The next morning he’s back in his own apartment, lying to his wife on the phone and indulging in the routine, half-hearted guilt trip of a man who already thinks he’s got away with it. But then the phone rings (half of the production is spent in phone conversations) and we see a stern-faced Alex rebuking him for not saying goodbye. Disingenuously telling himself it would not be gentlemanly to deny her, Dan pays another visit and this time gets more than he bargained for.

Just as in the film, Alex goes off the rails with alarming speed; Dearden remains unaware of the virtues of the slow burn, and anyone expecting a subtler and more sympathetic portrayal of the spurned lover would be disappointed. There are suggestions of vulnerability, of loneliness and mental ill health, but these are constantly subsumed by the plot, by her harping mad behaviour (animal cruelty, child abduction, knife attacks; it could never be argued that she isn’t extreme) and by Dan’s hogging of centre stage.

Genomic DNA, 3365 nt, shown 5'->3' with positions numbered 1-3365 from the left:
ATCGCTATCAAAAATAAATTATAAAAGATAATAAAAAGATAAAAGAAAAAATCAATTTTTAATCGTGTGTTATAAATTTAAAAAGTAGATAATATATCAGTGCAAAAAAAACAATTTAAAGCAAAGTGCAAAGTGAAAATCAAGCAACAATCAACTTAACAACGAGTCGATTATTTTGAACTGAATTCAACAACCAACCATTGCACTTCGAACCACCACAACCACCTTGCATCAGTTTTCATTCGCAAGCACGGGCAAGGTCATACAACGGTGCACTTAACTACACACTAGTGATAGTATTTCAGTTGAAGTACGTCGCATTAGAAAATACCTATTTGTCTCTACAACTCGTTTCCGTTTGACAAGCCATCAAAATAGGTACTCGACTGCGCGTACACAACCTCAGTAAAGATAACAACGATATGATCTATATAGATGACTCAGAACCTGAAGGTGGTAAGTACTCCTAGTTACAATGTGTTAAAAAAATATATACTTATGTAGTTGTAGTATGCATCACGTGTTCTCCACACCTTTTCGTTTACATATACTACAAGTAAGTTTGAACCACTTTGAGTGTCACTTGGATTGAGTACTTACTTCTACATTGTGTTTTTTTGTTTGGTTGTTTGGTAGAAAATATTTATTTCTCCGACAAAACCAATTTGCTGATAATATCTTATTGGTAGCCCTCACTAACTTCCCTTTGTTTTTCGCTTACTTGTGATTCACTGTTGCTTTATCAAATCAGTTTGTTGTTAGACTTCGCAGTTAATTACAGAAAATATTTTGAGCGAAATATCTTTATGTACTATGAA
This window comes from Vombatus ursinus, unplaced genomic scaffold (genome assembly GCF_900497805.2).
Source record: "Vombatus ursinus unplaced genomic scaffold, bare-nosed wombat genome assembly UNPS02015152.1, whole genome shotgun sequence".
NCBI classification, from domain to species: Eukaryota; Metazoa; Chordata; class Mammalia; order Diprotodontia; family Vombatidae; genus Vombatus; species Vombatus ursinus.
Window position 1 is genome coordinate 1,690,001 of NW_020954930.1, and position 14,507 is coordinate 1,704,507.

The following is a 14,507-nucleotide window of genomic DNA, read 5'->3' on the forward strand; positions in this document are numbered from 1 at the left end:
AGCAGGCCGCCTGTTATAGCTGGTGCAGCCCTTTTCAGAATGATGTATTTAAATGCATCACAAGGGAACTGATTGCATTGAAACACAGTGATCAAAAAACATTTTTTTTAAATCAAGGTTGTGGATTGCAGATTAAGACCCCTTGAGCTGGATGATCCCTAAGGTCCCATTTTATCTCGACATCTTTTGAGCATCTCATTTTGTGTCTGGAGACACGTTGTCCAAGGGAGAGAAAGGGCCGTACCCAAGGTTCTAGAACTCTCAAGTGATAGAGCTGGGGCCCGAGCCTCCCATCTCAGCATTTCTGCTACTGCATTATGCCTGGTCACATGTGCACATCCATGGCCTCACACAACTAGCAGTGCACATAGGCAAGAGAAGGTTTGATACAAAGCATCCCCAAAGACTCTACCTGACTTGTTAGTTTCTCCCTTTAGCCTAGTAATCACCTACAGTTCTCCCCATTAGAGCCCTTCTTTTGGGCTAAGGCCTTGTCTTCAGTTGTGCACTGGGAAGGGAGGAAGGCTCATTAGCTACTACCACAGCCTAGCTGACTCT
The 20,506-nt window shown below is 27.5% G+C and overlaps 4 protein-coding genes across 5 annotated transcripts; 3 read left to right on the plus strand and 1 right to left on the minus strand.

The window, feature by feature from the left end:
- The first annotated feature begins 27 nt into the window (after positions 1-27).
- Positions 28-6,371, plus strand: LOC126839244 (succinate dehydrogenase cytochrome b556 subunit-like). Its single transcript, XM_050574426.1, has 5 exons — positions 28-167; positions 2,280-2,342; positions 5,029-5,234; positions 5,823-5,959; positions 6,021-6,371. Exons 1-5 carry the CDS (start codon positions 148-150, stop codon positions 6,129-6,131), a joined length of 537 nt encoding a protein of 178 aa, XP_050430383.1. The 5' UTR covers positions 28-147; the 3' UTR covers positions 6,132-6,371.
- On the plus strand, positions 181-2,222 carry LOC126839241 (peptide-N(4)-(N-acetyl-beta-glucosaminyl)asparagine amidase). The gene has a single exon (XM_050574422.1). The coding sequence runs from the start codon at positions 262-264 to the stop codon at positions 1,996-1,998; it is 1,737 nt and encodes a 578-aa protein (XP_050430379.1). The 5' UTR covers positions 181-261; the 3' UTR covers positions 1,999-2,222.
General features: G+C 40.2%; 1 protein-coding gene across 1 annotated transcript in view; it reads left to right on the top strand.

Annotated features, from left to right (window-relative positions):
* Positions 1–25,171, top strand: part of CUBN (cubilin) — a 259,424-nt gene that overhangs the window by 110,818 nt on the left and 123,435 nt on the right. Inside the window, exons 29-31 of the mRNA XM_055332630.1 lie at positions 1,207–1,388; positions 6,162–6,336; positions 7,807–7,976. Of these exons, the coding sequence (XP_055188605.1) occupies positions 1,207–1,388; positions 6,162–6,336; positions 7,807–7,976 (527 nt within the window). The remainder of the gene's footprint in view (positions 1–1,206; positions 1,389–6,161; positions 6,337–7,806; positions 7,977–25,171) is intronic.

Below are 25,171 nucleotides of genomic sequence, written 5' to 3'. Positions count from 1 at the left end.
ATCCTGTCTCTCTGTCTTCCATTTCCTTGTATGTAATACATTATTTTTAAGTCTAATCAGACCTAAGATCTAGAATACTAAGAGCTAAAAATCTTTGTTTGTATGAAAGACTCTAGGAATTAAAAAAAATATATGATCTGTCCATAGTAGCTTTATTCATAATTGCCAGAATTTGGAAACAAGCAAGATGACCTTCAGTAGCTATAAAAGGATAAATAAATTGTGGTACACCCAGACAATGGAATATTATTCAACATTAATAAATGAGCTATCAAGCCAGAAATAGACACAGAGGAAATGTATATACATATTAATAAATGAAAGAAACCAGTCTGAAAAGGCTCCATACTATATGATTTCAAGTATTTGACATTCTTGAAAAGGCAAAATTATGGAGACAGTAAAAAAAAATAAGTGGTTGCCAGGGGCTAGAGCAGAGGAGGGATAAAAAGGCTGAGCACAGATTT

In fact, until the denouement, this seems pretty faithful to the original, even down to the slightly look-alike casting (though McElhone sadly doesn’t have Close’s Eighties perm). The producers want to have their cake and eat it, to give audiences the familiar – the appearance of the family pet and the pot on the stove met with gushes of enthusiasm – while formulating, in their minds at least, something new.

But if the morality of the piece was derisory before, now it’s simply muddled; the new, operatic ending, signalling something different for each of the principal characters, is laughable, making one pine for a gun and a hot bath.